What if a low-cost solar thermal ice production system could be used to refrigerate vaccines without electricity? Adam Gage, Peter Shoaf, Jeromie Webster, and Logan Olsen think it would be pretty cool. The team developed a method to harness naturally occurring adsorption/desorption cycles to help developing countries increase vaccine availability.
Their system uses solar rather than mechanical energy, which decreases maintenance. It requires no chemical additives and relies on materials that can be locally sourced in developing countries. For example, it uses methanol (wood alcohol) and biochar, both sourced from biomass, for the adsorption cycle. The team’s vision was to develop a low-cost set of materials and accompanying instructions that someone with a modern education could readily use to create a refrigeration unit from scratch.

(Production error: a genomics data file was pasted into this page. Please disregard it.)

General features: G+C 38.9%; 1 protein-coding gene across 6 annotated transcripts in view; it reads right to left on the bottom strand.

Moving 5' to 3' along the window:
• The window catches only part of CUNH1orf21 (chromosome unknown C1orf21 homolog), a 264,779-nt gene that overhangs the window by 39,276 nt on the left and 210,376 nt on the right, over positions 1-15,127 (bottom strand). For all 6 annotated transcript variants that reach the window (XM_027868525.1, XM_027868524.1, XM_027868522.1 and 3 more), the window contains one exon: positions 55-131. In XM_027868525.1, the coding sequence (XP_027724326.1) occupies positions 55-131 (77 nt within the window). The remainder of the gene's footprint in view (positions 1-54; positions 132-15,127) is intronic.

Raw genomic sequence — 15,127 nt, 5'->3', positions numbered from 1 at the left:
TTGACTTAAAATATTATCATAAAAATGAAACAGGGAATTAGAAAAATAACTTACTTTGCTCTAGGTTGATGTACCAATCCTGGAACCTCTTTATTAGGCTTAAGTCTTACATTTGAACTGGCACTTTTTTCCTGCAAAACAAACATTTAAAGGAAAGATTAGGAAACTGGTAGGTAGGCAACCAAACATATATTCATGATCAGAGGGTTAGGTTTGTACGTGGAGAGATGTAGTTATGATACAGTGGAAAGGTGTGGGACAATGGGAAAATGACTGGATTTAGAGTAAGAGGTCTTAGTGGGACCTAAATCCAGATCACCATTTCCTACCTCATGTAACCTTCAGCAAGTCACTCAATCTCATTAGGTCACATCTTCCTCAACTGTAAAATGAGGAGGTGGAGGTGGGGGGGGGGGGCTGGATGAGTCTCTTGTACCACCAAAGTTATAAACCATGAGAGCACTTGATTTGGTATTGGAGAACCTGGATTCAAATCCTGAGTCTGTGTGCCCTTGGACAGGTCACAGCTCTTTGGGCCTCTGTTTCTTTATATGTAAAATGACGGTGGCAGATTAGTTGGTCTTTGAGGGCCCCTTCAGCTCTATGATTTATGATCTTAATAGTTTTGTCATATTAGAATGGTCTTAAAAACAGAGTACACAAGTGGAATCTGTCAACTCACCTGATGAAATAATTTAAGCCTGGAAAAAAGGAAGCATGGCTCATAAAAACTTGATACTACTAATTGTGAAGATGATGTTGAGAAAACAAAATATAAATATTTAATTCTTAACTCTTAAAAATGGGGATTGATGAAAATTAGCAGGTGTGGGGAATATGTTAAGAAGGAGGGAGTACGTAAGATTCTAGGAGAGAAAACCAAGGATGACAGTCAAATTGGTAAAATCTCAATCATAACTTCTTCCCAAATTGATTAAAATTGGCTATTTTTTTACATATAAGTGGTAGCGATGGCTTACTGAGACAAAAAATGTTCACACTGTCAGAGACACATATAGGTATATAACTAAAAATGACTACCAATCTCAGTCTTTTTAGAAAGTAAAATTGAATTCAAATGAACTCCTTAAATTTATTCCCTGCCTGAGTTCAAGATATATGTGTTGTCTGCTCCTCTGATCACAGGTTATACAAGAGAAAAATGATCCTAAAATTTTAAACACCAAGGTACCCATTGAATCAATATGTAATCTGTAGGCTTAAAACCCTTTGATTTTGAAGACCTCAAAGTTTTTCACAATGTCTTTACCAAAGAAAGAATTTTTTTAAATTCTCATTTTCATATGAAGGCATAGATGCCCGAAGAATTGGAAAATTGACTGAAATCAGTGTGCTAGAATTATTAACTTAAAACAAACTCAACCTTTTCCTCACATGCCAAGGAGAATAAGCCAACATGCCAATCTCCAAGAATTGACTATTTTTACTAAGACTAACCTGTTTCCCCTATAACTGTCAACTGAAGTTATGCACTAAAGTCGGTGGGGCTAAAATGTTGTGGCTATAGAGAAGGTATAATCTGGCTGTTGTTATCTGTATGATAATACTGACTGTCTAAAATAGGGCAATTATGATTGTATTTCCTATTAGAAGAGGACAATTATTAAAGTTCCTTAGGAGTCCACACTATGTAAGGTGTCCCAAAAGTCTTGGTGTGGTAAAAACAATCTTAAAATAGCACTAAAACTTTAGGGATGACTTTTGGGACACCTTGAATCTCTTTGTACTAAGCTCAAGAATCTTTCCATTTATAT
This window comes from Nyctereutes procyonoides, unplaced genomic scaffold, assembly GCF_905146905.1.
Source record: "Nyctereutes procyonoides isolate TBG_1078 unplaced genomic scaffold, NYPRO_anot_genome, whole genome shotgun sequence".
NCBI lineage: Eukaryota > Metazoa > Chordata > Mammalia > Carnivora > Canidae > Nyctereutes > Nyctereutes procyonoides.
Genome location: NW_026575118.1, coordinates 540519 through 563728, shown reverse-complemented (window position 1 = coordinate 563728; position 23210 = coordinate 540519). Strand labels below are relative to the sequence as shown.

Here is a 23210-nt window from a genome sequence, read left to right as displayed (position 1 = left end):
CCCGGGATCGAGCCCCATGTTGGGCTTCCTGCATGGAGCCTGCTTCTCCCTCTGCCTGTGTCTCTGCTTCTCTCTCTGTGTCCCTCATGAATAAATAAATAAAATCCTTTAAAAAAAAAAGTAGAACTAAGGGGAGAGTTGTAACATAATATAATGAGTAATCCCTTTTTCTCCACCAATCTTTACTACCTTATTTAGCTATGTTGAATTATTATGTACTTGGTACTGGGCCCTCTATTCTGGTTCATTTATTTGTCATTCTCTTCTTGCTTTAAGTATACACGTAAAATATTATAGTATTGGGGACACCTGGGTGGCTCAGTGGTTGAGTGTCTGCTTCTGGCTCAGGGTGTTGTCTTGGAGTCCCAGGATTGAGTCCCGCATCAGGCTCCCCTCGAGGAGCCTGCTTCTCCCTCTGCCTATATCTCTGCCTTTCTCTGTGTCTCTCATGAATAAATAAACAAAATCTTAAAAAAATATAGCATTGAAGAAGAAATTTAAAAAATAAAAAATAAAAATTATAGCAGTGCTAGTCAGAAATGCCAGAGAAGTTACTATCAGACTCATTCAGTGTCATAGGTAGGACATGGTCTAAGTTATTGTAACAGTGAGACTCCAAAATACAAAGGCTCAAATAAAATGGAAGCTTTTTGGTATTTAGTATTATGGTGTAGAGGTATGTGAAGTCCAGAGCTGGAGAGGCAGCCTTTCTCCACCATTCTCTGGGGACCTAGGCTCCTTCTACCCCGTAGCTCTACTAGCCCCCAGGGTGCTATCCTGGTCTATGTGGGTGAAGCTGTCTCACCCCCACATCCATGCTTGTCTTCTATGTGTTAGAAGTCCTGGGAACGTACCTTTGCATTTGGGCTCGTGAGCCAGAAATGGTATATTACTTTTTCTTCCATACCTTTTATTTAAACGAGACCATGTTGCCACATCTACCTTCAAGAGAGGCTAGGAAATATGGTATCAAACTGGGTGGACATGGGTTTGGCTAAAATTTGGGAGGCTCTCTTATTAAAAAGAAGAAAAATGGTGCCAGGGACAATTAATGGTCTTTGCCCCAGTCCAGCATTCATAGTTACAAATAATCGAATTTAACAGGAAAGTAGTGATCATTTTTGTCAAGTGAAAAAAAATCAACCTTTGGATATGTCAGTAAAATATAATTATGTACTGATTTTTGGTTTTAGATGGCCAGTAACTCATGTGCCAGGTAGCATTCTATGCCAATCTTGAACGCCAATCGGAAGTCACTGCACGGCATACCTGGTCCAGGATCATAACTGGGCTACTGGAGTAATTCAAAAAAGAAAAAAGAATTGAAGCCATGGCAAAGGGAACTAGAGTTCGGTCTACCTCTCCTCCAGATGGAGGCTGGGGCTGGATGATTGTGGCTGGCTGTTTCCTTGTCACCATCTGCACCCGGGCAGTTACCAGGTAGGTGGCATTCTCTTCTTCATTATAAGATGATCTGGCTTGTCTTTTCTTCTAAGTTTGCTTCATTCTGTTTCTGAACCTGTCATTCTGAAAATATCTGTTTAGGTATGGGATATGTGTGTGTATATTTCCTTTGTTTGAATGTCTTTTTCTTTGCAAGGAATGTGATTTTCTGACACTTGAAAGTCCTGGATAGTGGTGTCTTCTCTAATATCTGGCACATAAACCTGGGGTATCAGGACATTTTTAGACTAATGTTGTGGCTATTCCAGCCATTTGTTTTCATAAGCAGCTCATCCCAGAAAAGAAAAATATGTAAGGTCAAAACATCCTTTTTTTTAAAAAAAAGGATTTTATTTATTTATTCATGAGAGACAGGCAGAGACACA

“We are employing the adsorption cycle of methanol and biochar to freeze water and produce ice,” says Gage. “We have our biochar saturated with methanol during the day, and the sun’s radiation will vaporize the methanol and condense in the air-cooled copper condenser and collect.” At night, the collector cools, creating a pressure difference that causes the methanol to evaporate and draw heat from the water to create ice. The evaporated methanol will then re-adsorb to be used the next day. The unit will produce two kilograms of ice per day within a refrigeration space of two liters. It keeps vaccines between 2 and 8 degrees Celsius.